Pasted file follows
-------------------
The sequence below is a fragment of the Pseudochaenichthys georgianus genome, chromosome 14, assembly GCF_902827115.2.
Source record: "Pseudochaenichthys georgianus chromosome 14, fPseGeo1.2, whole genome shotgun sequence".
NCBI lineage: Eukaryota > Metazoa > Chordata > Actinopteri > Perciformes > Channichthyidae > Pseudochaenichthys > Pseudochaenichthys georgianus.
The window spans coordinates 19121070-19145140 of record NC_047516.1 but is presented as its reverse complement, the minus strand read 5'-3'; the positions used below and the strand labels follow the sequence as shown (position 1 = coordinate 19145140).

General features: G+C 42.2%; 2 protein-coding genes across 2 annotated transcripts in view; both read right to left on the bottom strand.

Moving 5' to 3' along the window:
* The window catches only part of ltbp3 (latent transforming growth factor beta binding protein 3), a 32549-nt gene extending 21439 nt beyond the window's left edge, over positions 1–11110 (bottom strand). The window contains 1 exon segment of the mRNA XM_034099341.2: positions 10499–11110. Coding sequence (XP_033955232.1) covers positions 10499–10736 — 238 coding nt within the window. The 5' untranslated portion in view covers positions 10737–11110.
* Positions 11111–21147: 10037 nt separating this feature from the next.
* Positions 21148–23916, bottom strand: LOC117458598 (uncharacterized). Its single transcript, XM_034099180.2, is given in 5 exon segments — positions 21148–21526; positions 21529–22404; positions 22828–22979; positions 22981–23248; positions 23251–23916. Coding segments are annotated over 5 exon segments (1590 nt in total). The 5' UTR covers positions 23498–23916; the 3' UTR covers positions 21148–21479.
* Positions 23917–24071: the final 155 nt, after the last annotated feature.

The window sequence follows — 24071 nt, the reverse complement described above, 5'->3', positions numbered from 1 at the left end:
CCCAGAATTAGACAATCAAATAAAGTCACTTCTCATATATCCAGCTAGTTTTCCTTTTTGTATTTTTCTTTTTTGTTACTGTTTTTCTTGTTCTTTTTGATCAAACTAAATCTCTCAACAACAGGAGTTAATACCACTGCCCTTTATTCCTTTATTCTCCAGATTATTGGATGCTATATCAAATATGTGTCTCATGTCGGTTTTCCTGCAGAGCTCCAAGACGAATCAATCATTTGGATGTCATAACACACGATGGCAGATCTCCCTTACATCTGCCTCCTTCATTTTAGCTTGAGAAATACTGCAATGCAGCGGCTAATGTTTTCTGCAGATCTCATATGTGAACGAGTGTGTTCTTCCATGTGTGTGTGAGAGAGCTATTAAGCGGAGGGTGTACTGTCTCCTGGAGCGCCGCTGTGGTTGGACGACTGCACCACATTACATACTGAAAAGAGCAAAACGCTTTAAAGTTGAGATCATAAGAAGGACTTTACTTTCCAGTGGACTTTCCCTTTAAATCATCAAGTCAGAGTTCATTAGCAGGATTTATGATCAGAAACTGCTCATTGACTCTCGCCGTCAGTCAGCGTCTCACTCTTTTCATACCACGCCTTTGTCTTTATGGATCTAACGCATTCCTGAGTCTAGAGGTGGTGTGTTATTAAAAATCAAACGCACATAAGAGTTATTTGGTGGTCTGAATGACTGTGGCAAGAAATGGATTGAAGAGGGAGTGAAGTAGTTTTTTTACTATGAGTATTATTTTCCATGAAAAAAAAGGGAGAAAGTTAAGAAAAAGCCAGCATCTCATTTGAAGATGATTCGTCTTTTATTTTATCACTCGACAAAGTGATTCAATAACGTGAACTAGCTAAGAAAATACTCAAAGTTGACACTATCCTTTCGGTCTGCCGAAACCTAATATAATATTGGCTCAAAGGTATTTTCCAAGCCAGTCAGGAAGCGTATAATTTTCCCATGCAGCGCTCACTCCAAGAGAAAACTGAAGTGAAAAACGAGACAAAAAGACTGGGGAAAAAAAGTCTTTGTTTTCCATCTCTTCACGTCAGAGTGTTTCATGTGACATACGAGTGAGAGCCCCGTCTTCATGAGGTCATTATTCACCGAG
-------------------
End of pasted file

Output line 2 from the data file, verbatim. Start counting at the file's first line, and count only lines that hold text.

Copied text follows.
Source record: "Pseudochaenichthys georgianus chromosome 14, fPseGeo1.2, whole genome shotgun sequence".